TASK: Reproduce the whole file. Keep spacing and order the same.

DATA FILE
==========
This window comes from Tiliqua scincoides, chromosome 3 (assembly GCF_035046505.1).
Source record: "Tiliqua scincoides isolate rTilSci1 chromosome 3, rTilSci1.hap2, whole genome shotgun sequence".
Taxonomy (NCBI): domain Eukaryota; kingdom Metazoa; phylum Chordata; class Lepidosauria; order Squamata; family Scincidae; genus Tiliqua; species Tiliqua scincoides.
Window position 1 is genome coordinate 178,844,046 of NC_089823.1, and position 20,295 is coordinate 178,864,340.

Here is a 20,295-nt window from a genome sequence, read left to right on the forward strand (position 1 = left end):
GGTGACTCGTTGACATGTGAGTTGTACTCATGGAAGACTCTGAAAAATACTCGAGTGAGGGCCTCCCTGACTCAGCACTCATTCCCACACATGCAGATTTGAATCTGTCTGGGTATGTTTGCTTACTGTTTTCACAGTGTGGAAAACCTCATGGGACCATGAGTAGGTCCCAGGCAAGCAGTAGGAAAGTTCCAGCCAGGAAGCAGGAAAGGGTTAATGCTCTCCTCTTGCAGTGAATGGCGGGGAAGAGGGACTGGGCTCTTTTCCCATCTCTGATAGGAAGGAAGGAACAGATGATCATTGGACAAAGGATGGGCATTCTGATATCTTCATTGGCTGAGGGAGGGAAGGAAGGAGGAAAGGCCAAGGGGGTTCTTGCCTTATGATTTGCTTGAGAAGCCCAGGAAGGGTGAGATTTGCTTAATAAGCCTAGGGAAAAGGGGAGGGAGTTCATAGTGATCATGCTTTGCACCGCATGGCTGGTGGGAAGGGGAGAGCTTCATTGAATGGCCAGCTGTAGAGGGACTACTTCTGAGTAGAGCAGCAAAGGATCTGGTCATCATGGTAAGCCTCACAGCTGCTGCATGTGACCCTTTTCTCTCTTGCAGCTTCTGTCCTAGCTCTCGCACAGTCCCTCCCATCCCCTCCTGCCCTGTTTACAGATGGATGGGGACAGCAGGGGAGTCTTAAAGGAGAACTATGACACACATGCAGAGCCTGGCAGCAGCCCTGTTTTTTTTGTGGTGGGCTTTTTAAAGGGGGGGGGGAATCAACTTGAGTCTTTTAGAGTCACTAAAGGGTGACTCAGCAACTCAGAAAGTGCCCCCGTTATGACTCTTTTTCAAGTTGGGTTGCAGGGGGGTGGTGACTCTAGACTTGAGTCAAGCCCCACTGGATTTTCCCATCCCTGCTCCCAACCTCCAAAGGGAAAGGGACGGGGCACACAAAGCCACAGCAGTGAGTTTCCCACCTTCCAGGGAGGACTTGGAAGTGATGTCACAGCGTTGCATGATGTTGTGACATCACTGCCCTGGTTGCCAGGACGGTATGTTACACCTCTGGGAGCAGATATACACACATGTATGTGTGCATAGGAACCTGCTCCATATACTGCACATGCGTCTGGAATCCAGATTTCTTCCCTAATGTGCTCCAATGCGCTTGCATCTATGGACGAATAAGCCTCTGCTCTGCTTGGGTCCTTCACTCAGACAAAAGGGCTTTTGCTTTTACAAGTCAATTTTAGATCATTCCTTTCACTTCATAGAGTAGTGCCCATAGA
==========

This window comes from Tiliqua scincoides, chromosome 3 (assembly GCF_035046505.1).
Source record: "Tiliqua scincoides isolate rTilSci1 chromosome 3, rTilSci1.hap2, whole genome shotgun sequence".
Taxonomy (NCBI): domain Eukaryota; kingdom Metazoa; phylum Chordata; class Lepidosauria; order Squamata; family Scincidae; genus Tiliqua; species Tiliqua scincoides.
Window position 1 is genome coordinate 178,844,046 of NC_089823.1, and position 20,295 is coordinate 178,864,340.

Here is a 20,295-nt window from a genome sequence, read left to right on the forward strand (position 1 = left end):
GGTGACTCGTTGACATGTGAGTTGTACTCATGGAAGACTCTGAAAAATACTCGAGTGAGGGCCTCCCTGACTCAGCACTCATTCCCACACATGCAGATTTGAATCTGTCTGGGTATGTTTGCTTACTGTTTTCACAGTGTGGAAAACCTCATGGGACCATGAGTAGGTCCCAGGCAAGCAGTAGGAAAGTTCCAGCCAGGAAGCAGGAAAGGGTTAATGCTCTCCTCTTGCAGTGAATGGCGGGGAAGAGGGACTGGGCTCTTTTCCCATCTCTGATAGGAAGGAAGGAACAGATGATCATTGGACAAAGGATGGGCATTCTGATATCTTCATTGGCTGAGGGAGGGAAGGAAGGAGGAAAGGCCAAGGGGGTTCTTGCCTTATGATTTGCTTGAGAAGCCCAGGAAGGGTGAGATTTGCTTAATAAGCCTAGGGAAAAGGGGAGGGAGTTCATAGTGATCATGCTTTGCACCGCATGGCTGGTGGGAAGGGGAGAGCTTCATTGAATGGCCAGCTGTAGAGGGACTACTTCTGAGTAGAGCAGCAAAGGATCTGGTCATCATGGTAAGCCTCACAGCTGCTGCATGTGACCCTTTTCTCTCTTGCAGCTTCTGTCCTAGCTCTCGCACAGTCCCTCCCATCCCCTCCTGCCCTGTTTACAGATGGATGGGGACAGCAGGGGAGTCTTAAAGGAGAACTATGACACACATGCAGAGCCTGGCAGCAGCCCTGTTTTTTTTGTGGTGGGCTTTTTAAAGGGGGGGGGGAATCAACTTGAGTCTTTTAGAGTCACTAAAGGGTGACTCAGCAACTCAGAAAGTGCCCCCGTTATGACTCTTTTTCAAGTTGGGTTGCAGGGGGGTGGTGACTCTAGACTTGAGTCAAGCCCCACTGGATTTTCCCATCCCTGCTCCCAACCTCCAAAGGGAAAGGGACGGGGCACACAAAGCCACAGCAGTGAGTTTCCCACCTTCCAGGGAGGACTTGGAAGTGATGTCACAGCGTTGCATGATGTTGTGACATCACTGCCCTGGTTGCCAGGACGGTATGTTACACCTCTGGGAGCAGATATACACACATGTATGTGTGCATAGGAACCTGCTCCATATACTGCACATGCGTCTGGAATCCAGATTTCTTCCCTAATGTGCTCCAATGCGCTTGCATCTATGGACGAATAAGCCTCTGCTCTGCTTGGGTCCTTCACTCAGACAAAAGGGCTTTTGCTTTTACAAGTCAATTTTAGATCATTCCTTTCACTTCATAGAGTAGTGCCCATAGA